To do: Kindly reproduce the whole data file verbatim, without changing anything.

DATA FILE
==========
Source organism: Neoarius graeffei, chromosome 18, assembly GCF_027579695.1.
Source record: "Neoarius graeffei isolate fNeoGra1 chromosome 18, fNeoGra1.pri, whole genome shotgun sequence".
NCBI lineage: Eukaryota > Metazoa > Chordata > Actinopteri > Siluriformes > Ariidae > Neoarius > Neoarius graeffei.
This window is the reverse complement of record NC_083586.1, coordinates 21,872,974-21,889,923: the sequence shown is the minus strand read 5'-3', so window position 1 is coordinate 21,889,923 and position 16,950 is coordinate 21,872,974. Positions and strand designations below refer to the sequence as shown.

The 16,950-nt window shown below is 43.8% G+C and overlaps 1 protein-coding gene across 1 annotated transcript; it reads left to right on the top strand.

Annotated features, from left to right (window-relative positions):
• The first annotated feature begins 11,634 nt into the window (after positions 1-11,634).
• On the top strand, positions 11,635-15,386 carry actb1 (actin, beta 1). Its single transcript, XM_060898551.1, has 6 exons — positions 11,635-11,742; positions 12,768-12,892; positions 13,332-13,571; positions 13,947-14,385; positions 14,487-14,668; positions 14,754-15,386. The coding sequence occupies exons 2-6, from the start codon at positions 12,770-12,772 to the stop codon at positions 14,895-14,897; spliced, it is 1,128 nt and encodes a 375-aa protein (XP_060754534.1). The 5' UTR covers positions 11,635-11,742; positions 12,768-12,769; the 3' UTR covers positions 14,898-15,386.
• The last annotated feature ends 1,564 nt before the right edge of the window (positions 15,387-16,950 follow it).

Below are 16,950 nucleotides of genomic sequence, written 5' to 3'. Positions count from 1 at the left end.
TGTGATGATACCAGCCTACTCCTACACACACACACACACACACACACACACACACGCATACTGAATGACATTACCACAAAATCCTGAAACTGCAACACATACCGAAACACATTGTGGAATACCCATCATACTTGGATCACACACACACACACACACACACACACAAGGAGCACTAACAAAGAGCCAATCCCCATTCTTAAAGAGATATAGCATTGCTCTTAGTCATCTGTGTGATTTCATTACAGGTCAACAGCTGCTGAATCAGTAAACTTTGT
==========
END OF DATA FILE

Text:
Source organism: Neoarius graeffei, chromosome 18, assembly GCF_027579695.1.
Source record: "Neoarius graeffei isolate fNeoGra1 chromosome 18, fNeoGra1.pri, whole genome shotgun sequence".
NCBI lineage: Eukaryota > Metazoa > Chordata > Actinopteri > Siluriformes > Ariidae > Neoarius > Neoarius graeffei.
This window is the reverse complement of record NC_083586.1, coordinates 21,872,974-21,889,923: the sequence shown is the minus strand read 5'-3', so window position 1 is coordinate 21,889,923 and position 16,950 is coordinate 21,872,974. Positions and strand designations below refer to the sequence as shown.

The 16,950-nt window shown below is 43.8% G+C and overlaps 1 protein-coding gene across 1 annotated transcript; it reads left to right on the top strand.

Annotated features, from left to right (window-relative positions):
• The first annotated feature begins 11,634 nt into the window (after positions 1-11,634).
• On the top strand, positions 11,635-15,386 carry actb1 (actin, beta 1). Its single transcript, XM_060898551.1, has 6 exons — positions 11,635-11,742; positions 12,768-12,892; positions 13,332-13,571; positions 13,947-14,385; positions 14,487-14,668; positions 14,754-15,386. The coding sequence occupies exons 2-6, from the start codon at positions 12,770-12,772 to the stop codon at positions 14,895-14,897; spliced, it is 1,128 nt and encodes a 375-aa protein (XP_060754534.1). The 5' UTR covers positions 11,635-11,742; positions 12,768-12,769; the 3' UTR covers positions 14,898-15,386.
• The last annotated feature ends 1,564 nt before the right edge of the window (positions 15,387-16,950 follow it).

Below are 16,950 nucleotides of genomic sequence, written 5' to 3'. Positions count from 1 at the left end.
TGTGATGATACCAGCCTACTCCTACACACACACACACACACACACACACACACACGCATACTGAATGACATTACCACAAAATCCTGAAACTGCAACACATACCGAAACACATTGTGGAATACCCATCATACTTGGATCACACACACACACACACACACACACACAAGGAGCACTAACAAAGAGCCAATCCCCATTCTTAAAGAGATATAGCATTGCTCTTAGTCATCTGTGTGATTTCATTACAGGTCAACAGCTGCTGAATCAGTAAACTTTGT